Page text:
“This is a multi-day event, which is unusual for the town,” he noted, asking whether security would need to be provided if the tent was up for a couple days. “It’s a great concept, and it falls in line with what we are trying to do in the comprehensive plan, with art and education. I think it’s well worth trying.

“But we have to be cognizant that it’s in a residential area,” he added. “The details might be the difference between doing it and not doing it. Is it cost-effective for them?”

Peterson said, “After we put as much money as we’re going to put in the park, we should be looking at ways to use it. I think this could be a thing to try, as long as we get these guidelines together.”

Frye said the proposal would be “a neat experiment. It is a multi-day event. That’s totally different for us.”

In fact, Gordon said, the proposal said the tent would be up for seven days.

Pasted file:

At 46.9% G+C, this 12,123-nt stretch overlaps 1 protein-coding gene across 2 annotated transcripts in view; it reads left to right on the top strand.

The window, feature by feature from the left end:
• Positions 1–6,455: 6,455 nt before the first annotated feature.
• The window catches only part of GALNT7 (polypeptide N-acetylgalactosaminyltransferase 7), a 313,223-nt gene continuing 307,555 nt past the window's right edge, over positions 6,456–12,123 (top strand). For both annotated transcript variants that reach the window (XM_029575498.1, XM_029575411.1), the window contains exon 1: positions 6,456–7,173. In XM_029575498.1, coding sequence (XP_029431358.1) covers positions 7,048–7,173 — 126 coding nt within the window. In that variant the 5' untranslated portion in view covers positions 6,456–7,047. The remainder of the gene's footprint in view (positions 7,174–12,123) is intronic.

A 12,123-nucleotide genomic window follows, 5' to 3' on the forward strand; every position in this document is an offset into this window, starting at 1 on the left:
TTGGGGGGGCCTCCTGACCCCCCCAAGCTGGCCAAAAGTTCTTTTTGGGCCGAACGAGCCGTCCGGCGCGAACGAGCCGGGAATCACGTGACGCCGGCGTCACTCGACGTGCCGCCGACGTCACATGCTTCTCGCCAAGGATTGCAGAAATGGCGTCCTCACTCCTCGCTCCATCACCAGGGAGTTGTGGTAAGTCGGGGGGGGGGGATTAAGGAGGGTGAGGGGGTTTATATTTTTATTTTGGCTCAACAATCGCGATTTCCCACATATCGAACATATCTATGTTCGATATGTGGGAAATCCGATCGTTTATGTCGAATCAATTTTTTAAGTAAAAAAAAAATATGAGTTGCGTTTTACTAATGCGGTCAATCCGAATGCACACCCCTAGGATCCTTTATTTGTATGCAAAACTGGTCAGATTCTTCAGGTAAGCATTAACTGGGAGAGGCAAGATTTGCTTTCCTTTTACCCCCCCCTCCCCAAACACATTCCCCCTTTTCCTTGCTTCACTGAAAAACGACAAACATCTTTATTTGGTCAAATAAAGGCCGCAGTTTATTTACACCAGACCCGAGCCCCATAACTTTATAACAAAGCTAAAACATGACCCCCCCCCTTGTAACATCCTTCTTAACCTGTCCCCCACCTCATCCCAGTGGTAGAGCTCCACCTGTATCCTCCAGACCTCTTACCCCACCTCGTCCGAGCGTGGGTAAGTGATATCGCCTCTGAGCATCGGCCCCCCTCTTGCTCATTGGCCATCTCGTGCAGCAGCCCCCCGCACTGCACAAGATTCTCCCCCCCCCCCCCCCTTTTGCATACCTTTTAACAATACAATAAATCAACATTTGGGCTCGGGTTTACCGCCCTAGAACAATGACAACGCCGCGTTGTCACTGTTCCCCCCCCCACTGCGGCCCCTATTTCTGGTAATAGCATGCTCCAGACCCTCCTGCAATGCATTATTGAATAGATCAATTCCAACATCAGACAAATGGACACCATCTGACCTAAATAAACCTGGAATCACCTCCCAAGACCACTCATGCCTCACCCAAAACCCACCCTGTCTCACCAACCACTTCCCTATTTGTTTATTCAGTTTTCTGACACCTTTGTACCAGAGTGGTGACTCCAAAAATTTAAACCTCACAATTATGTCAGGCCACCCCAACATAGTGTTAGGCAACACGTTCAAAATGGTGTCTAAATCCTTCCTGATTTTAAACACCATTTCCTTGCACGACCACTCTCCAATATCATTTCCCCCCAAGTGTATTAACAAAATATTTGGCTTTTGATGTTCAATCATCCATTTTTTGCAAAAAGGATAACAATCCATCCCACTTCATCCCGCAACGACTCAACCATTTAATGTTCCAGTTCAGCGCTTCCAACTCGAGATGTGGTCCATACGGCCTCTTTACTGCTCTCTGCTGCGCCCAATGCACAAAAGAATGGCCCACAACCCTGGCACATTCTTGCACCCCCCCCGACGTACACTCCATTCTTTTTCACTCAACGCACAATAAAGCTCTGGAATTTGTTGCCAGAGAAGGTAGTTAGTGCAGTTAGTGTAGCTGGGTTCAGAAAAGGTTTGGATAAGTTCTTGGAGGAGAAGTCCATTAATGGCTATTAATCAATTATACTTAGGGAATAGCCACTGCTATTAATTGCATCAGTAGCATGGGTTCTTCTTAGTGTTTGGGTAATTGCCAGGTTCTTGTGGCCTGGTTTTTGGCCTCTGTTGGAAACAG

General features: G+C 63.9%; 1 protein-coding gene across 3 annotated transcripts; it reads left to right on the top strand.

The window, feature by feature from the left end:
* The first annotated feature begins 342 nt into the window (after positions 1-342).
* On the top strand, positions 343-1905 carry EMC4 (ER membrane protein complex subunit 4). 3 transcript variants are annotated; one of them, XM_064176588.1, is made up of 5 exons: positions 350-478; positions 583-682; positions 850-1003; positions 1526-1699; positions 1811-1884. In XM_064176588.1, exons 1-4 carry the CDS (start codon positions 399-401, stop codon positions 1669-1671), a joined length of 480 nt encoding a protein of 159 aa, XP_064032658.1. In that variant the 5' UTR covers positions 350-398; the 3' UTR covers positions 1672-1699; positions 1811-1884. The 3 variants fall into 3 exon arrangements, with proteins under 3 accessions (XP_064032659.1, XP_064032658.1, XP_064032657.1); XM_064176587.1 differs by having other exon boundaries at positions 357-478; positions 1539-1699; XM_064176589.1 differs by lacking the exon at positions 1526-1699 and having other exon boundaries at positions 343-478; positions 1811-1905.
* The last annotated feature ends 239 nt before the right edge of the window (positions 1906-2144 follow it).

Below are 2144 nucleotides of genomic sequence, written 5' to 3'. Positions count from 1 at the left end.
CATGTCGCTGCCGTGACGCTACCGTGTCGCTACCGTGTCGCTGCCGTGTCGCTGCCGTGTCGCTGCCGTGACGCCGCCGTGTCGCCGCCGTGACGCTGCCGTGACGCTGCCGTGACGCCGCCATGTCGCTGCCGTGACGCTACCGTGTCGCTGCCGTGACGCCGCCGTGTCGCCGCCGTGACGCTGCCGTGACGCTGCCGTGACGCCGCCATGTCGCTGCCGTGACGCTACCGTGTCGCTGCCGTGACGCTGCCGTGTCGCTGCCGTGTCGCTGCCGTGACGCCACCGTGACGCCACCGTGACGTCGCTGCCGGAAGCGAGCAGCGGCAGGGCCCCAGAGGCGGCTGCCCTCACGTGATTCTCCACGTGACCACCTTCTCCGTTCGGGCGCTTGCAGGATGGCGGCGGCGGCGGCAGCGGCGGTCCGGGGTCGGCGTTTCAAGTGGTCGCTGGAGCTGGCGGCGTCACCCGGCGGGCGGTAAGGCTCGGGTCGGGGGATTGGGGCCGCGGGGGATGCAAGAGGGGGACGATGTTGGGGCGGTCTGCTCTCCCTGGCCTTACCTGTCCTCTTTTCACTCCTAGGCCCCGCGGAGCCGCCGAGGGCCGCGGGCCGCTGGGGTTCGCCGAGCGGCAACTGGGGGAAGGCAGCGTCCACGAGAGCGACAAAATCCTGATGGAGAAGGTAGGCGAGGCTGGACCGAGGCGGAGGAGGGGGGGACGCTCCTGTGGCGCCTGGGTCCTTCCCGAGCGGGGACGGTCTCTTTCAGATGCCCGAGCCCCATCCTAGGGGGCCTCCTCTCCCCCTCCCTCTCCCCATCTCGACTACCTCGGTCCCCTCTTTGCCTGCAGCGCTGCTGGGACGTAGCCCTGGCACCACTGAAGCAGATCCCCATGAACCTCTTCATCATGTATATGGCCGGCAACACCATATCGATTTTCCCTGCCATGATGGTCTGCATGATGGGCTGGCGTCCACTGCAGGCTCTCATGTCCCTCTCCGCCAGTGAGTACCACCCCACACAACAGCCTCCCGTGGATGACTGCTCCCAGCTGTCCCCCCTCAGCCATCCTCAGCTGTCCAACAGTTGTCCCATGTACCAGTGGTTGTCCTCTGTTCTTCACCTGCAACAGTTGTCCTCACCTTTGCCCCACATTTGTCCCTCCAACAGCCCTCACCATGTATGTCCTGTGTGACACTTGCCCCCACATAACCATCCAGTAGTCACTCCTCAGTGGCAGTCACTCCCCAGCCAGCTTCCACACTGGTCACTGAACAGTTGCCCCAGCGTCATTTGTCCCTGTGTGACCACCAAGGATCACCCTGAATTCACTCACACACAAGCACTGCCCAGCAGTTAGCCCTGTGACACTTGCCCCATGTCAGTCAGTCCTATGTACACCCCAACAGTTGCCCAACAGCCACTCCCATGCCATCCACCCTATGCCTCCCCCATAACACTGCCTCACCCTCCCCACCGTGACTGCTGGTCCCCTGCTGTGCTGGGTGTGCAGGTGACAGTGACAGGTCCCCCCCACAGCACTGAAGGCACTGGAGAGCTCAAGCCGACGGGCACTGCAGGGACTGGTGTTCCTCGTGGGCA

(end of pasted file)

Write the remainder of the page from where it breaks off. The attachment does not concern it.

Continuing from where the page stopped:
Resident Joan Gordon said she felt the council was “putting the cart before the horse. We haven’t developed the park yet. Having things there a great idea,” she added, but there were concerns that needed to be addressed. “It may not be feasible for this fall.”

Resident Vahan Moushegian Jr., who is chairman of the Town’s Board of Adjustment,” voiced a similar concern. “We don’t know what the utilization of the park will be by people. We need to see how it’s utilized, then build upon that.”

Graviet noted that the Town is paying $100,000 for the full ready-to-construct plan for the park, minus a pergola or pavilion, which cut up-front design cost from $150,000 as they decide how to proceed with any such structure later on in the process.

“My only concern would be, is if this is something the council chooses to do and it is well-received, we would put up a different kind of structure. It’s not in the $100,000, but we would want to consider that.”

He said hosting an event like BART’s could change the park design, such as ensuring it was placed in a larger area of the park if the play were well-received.

Resident Randy Miller, who lives near the park on Gibson Avenue, left no doubt about his opinion of the proposal.